From the Editor: Dog Days
Photograph by: Bob Capazzo
Growing up I always had some sort of furry or feathered friend as a pet. There was the white cat with the very original name of Snowball, the yellow cockatiel aptly named Apollo and the big fluffy Samoyed named Natasha, after her Siberian heritage.
Natasha was sweet and cuddly but obedience was never really her thing. As a puppy she learned how to open the refrigerator with her nose. It wasn’t uncommon to see her trot past with a chicken in her mouth. Even with several training classes, not much changed. She used to meander over to Long Ridge Elementary School during lunchtime, find an unsuspecting child or two and (very delicately) grab the sandwich out of their hands. She would then find a shady spot and lie down for a nap. My mother would get the call: “Mrs. Marandino, Natasha is here stealing lunches again. Please come pick her up.”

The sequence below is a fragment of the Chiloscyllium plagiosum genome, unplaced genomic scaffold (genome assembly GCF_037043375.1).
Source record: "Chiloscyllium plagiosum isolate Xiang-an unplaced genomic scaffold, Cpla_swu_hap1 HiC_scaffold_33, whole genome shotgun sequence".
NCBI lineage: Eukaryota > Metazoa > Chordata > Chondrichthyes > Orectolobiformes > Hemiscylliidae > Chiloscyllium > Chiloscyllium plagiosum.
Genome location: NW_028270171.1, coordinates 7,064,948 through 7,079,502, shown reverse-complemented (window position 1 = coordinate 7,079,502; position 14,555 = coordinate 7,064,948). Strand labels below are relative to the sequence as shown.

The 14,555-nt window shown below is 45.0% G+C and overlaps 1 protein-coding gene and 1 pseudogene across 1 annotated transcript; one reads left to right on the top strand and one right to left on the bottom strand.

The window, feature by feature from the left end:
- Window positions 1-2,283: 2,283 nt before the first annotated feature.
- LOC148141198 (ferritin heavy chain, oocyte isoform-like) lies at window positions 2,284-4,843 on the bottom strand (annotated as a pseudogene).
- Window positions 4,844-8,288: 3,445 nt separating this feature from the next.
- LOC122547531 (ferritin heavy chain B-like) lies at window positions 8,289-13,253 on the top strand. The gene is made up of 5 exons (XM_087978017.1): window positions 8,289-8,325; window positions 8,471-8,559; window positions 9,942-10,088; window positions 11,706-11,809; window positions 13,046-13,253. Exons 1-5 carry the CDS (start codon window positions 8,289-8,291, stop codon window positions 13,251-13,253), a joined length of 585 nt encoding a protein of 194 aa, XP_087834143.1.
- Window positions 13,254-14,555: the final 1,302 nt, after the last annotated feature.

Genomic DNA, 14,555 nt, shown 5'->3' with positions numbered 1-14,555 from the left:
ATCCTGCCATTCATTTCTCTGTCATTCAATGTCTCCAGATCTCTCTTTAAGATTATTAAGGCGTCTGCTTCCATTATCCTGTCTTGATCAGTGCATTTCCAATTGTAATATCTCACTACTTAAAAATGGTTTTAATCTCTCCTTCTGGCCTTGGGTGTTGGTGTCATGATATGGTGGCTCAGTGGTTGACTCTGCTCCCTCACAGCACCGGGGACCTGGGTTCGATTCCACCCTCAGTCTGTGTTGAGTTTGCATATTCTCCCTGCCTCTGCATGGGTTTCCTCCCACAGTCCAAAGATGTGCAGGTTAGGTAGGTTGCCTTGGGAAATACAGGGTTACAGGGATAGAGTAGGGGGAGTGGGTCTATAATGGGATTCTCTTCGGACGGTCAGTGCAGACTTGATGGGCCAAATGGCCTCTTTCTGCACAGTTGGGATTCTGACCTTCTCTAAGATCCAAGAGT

I couldn’t help but think of Natasha as I read our cover story “Inspiring Tails” and chuckle at how very different she was from these dogs. They are trained to do remarkable things (though, some would argue that opening a refrigerator is pretty remarkable for a dog). From searching for victims in a collapsed building to connecting with psychiatric patients to helping their disabled owners live a life less encumbered, these canines are far more than man’s best friend. Not surprisingly, the bond between dog and owner is palpable.
Author Stephen Sawicki is no stranger to the power of amazing dogs. Co-author of Bombproof, A True Story of Second Chances, Stephen saw firsthand how one very special dog changed the life of a woman suffering from severe epileptic seizures and post-traumatic stress. We could think of no better writer to meet our dynamic duos and share with us their extraordinary relationships.
As we planned this month’s issue we sought to find a story that embodies the warmth and sentiment of December — and I do believe we found it.